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Medicare Advantage Program to See Modest Changes Next Year, Study Says

By John Reichard, CQ HealthBeat Editor

October 15, 2010 -- Seniors will see modest changes next year in Medicare's private health plans, according to a study released Friday—a conclusion seemingly at odds with Republican warnings earlier in the week that enrollees in the plans face big new costs and vanishing choices because of the health care overhaul law.

But after making adjustments for political spin and different time frames in their analyses, the findings of the study by the Kaiser Family Foundation and the GOP assertions, which were based on a study by Medicare Actuary Richard Foster, aren't necessarily at odds.

Private health plans in Medicare are called Medicare Advantage, or "MA," plans. They've become an increasingly popular alternative to traditional Medicare in recent years because they offer extra benefits.

About 12 million people are now enrolled in "MA" plans, but providers are overpaid relative to doctors and hospitals in traditional Medicare. The health law ends those overpayments over a period of time.

Almost everyone in Medicare will have at least one MA plan as an alternative to traditional Medicare, said the Kaiser study. Medicare enrollees on average will be able to pick from among two dozen MA plans in their county, the study found. Seniors in a relatively small number of counties will have few or no choices, while those in many other counties will have a larger number of plans to select from.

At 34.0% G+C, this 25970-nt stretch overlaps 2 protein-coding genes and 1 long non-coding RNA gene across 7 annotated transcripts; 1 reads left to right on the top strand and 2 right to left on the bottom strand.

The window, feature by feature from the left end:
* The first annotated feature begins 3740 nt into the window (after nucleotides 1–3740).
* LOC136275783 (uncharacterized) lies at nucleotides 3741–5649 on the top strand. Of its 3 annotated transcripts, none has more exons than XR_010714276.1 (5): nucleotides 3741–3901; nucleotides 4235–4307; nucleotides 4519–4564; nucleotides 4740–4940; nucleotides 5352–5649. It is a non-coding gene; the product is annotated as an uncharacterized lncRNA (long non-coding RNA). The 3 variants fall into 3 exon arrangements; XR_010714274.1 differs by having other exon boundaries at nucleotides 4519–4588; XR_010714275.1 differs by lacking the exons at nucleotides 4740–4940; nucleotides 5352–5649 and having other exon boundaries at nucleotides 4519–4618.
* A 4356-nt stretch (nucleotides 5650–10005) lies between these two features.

People enrolled in MA plans with prescription drug coverage will see premiums rise by about $2 per month next year if they stay in their current plan, the Kaiser study said. The typical MA plan has prescription drug coverage.

For the first time, all MA plans will limit their enrollees' out-of-pocket costs because of new regulations issued by the Centers for Medicare and Medicaid Services (CMS), the study also noted.

Republican senators issued a statement earlier this week citing projections by Foster that out-of-pocket costs for MA enrollees will grow by $346 in 2011 and continue to rise, increasing by $923 by 2017. The projected increases stem from the health overhaul law's cuts in payments to MA plans, Foster said.

Foster said his estimates take into account the fact that certain types of out-of-pocket costs are lowered under the overhaul; the impact of the MA cuts more than erases those improvements for beneficiaries, he said.

Foster's analysis "confirms that the new health care law jeopardizes seniors access to private Medicare options," Sen. Jon Kyl, R-Ariz., said.

"It's beyond dispute that seniors enrolled in the Medicare Advantage program will not only see their choices disappear over the next decade, but they'll also have to pay much more out of their own pockets," said Sen. Orrin Hatch, R-Utah.

The Kaiser study found that the number of plans being offered will drop 13 percent next year, but hardly disappear. It attributed the decline to a 2008 law trimming a certain type of MA plan, and to CMS regulations designed to lessen confusion from having too many plans to pick from by dropping those with low enrollments.

But the Kaiser study deals with 2011, not with future years. And the impact of cuts in the health overhaul law is expected to deepen in coming years. Analysts say there will be fewer plans, but how many fewer is unclear.

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